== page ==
Consumer confidence didn’t seem to be in any type of tizzy when Target’s web site got so jammed up last week for a sale that it stopped working. Consumer confidence is absolutely fine for the overwhelming majority of Americans who are working, earning money, and still want to buy things. What worries me about retailers is that they might over-react (again!) and resort to SKU over-rationalization once again, and stop carrying some of their most exciting and differential items that folks want to buy!

Doron Levy
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Doron Levy
9 years 7 months ago

I like to take confidence figures with a grain of salt. When working with a retailer one on one, I use spends per transaction and the amount of transactions as an indicator of trends. The actual indicators that economists put out is somewhat diluted because of all the data used to compile that number. Consumer psychology can be affected with what is going on at a particular time. Right now, consumers will probably tighten their wallets because of all the bad news coming out of Washington (and President Obama’s recent speech won’t help consumers increase their spending).

Louis Mellet
Guest
Louis Mellet
9 years 7 months ago
It’s quite clear that the impact of the debt debate has had an impact on the consumer in terms of his or her view of the stock market (albeit not as pronounced as I would have thought). The recent retail numbers show, however, how dulled the American consumer has become to macro headline risk; in this respect, consumer spending patterns are, quite frighteningly, lagging significantly behind recently revised GDP projections, in my view. If this is the case, then it follows that consumers have yet to really begin significantly retrenching, which, if this should occur, ultimately begets a downward spiral: S&P earnings are then revised downward, stock prices fall to reflect these new projections, which ultimately leads the consumer to increasingly retrench on spending and, by the way, sell stocks. This is particularly true of the affluent spender, who has proven to be quite resilient in the face of unprecedented macro events. What changes this? Is it the stock market and, if so, at what level do we see marked deterioration in affluent and aspirational… Read more »
ron kurtz
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ron kurtz
9 years 7 months ago

Not sure that “congressional job approval ratings had a ‘significant and meaningful’ impact on changes in consumer confidence” or if the reverse is true.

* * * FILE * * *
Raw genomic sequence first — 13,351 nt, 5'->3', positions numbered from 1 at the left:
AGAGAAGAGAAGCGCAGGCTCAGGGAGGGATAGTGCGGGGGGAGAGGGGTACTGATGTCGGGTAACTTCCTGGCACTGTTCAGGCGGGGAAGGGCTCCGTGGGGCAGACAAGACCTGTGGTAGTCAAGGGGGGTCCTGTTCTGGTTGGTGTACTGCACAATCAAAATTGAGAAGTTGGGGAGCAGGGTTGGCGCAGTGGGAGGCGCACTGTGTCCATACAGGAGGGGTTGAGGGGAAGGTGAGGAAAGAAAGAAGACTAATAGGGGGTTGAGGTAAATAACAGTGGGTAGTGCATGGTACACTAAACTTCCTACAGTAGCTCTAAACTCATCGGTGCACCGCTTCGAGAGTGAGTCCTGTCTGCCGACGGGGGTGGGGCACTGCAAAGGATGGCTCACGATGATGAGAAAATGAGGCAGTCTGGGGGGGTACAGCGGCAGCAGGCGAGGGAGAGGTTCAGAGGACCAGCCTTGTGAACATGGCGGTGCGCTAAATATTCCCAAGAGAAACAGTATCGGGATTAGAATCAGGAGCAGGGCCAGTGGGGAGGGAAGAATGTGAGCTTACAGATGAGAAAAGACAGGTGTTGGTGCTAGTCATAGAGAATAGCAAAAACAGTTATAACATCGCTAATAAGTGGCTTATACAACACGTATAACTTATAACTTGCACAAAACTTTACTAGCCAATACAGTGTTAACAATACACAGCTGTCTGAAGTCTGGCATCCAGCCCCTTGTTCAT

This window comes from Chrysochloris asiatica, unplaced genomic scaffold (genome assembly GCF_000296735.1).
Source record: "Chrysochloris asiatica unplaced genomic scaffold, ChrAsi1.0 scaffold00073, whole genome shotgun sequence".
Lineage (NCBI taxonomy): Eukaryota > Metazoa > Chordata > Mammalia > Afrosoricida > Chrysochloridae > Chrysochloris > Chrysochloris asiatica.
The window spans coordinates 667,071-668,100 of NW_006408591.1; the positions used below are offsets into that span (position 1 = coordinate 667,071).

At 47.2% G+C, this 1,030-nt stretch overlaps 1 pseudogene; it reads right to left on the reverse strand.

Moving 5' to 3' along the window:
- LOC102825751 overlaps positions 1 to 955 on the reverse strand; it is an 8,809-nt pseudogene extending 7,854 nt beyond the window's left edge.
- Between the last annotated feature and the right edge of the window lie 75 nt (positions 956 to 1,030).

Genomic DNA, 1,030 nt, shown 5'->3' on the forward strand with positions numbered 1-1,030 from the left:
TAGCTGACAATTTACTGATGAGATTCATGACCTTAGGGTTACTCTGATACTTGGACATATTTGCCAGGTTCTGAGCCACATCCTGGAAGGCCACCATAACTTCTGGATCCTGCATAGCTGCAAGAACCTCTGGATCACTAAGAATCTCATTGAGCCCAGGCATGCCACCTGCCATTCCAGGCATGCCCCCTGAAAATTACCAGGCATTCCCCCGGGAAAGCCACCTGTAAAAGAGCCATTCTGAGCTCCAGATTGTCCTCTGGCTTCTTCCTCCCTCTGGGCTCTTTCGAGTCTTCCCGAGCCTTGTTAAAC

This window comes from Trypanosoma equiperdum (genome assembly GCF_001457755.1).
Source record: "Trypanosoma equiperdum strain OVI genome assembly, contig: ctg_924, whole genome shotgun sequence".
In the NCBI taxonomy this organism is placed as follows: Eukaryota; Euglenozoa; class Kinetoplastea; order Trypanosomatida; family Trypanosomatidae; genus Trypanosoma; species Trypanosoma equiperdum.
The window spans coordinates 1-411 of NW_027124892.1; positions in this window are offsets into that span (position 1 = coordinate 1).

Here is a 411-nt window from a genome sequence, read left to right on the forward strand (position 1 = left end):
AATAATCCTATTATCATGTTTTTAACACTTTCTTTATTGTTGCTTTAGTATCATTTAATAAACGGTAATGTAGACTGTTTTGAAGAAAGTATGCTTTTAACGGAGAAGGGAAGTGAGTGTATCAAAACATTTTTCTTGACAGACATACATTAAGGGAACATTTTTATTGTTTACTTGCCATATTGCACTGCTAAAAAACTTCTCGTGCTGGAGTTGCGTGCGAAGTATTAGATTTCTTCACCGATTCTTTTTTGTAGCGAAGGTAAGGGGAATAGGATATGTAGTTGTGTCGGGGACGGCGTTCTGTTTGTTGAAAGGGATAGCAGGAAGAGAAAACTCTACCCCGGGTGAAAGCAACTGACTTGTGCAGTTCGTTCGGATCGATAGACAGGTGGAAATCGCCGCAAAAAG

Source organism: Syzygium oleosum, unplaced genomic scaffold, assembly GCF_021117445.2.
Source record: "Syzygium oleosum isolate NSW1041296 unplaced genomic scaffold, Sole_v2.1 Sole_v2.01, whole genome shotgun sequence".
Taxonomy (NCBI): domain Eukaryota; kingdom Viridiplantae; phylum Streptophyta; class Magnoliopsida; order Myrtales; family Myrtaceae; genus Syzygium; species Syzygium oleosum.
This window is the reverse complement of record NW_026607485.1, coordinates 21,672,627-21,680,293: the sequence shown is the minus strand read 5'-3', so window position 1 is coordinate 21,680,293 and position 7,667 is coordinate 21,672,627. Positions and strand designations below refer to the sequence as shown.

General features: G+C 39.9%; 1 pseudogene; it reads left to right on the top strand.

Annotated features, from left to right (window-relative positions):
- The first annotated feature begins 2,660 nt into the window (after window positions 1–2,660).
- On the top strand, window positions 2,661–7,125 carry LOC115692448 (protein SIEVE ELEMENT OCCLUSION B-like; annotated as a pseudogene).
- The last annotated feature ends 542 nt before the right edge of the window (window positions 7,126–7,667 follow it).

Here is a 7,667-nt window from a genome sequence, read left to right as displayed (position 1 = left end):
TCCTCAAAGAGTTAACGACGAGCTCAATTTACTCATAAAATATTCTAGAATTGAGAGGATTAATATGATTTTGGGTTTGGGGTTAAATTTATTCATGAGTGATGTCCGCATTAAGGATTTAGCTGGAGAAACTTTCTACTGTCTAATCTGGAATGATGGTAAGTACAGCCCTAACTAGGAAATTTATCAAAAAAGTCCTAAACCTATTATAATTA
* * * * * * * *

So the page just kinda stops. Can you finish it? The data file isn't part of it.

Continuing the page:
In either event, consumer confidence ratings reflect close to 100% of the population while half of all consumer spending is done by the wealthiest 10% of US households. It is their confidence levels and security of wealth that will largely influence changes in consumer spending.

Dan Raftery
Guest
9 years 7 months ago

It has been my experience that consumer confidence indicators tend to be forward-looking and sales are of course historical. Retailers have an effect on sales when they interpret the indicators to mean they should reduce future inventories, which in turn can limit sales potential — kind of a slippery spiral.

I think that the debt ceiling debate and all the rest of the political circus acts have beaten down the collective psyche of this country, which is economically reliant on consumerism. We need someone to exhibit clear-headed leadership on the major economic issues, but no one is playing that role — yet another slippery spiral.

Cathy Hotka
Guest
9 years 7 months ago

Americans this year were treated to the appalling spectacle of the Congress refusing to extend the debt ceiling to pay for programs they had already approved. No wonder they’re pessimistic.

Ed Dennis
Guest
Ed Dennis
9 years 7 months ago

Consumer confidence numbers (as always) reflect consumers’ feelings about the future. They have never been an indicator of anything else. If you wonder why sales are holding up or increasing in some areas, you must realize that the economy didn’t get bad yesterday; it’s been bad for over two years, and businesses are (in some cases) cycling weak numbers.

A 4% gain on over a 6% decline isn’t growth. Many corporation have been able to turn this into increased profits by managing overhead, however, it isn’t growth, and while you can manage your way to profits, it is horribly difficult to manage your way to real growth with reduced overhead when it includes reduced compliment. While democrats seem to have a very difficult time understanding this it remains a fact.

Consumer confidence will rebound only when consumers see some real growth in the economy. Manufactured, short term growth that requires increased taxes to pay for it will only further dim the spirits of the American public.